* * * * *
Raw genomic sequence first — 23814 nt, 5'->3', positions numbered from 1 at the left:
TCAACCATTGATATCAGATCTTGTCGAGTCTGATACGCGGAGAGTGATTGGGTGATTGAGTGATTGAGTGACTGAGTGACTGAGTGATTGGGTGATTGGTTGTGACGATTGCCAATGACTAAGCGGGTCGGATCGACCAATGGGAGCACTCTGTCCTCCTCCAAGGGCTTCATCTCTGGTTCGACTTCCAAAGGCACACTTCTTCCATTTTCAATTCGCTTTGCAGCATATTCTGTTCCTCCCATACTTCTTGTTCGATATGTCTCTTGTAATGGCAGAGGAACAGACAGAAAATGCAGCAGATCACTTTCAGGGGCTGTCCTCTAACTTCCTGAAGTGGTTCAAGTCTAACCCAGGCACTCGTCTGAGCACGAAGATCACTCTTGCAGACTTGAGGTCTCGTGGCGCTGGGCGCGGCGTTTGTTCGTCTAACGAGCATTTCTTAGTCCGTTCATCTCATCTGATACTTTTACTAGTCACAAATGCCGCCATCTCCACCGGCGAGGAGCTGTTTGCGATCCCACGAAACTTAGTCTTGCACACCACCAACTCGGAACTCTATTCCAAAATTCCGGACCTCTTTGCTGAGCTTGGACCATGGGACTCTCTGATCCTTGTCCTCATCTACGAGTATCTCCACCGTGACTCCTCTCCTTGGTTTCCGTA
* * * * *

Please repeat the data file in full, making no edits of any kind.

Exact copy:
Raw genomic sequence first — 23814 nt, 5'->3', positions numbered from 1 at the left:
TCAACCATTGATATCAGATCTTGTCGAGTCTGATACGCGGAGAGTGATTGGGTGATTGAGTGATTGAGTGACTGAGTGACTGAGTGATTGGGTGATTGGTTGTGACGATTGCCAATGACTAAGCGGGTCGGATCGACCAATGGGAGCACTCTGTCCTCCTCCAAGGGCTTCATCTCTGGTTCGACTTCCAAAGGCACACTTCTTCCATTTTCAATTCGCTTTGCAGCATATTCTGTTCCTCCCATACTTCTTGTTCGATATGTCTCTTGTAATGGCAGAGGAACAGACAGAAAATGCAGCAGATCACTTTCAGGGGCTGTCCTCTAACTTCCTGAAGTGGTTCAAGTCTAACCCAGGCACTCGTCTGAGCACGAAGATCACTCTTGCAGACTTGAGGTCTCGTGGCGCTGGGCGCGGCGTTTGTTCGTCTAACGAGCATTTCTTAGTCCGTTCATCTCATCTGATACTTTTACTAGTCACAAATGCCGCCATCTCCACCGGCGAGGAGCTGTTTGCGATCCCACGAAACTTAGTCTTGCACACCACCAACTCGGAACTCTATTCCAAAATTCCGGACCTCTTTGCTGAGCTTGGACCATGGGACTCTCTGATCCTTGTCCTCATCTACGAGTATCTCCACCGTGACTCCTCTCCTTGGTTTCCGTA